Cooking for Your Man, Cooking for Mr. Right, and Saucepans & the Single Girl sound like titles you might find at a used book table of a flea market. Yet these old-fashioned books were all published in 2006.
Katherine Parkin, author of Food is Love, is galled but not surprised. In a September 28th article in the Philadelphia Inquirer Food section, Parkin points out the old-fashioned food advertising behind the man-pleasing trend in new cookbooks.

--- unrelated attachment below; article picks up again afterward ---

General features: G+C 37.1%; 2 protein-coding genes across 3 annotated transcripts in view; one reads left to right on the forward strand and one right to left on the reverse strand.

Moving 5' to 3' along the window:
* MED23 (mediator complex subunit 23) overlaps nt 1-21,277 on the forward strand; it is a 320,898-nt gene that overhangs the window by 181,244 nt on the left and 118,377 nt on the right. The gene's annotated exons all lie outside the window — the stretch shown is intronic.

"Food advertisers have long wanted women to cook for men," says Parkin, because women are easier to sell to. Advertisers, she says, "promise it will help win a man’s love. And they make women feel guilty if they don’t cook."
Advertisers haven’t changed their tune, even in the face of evidence that more men do, indeed, share the work of food shopping and cooking, Parkin says.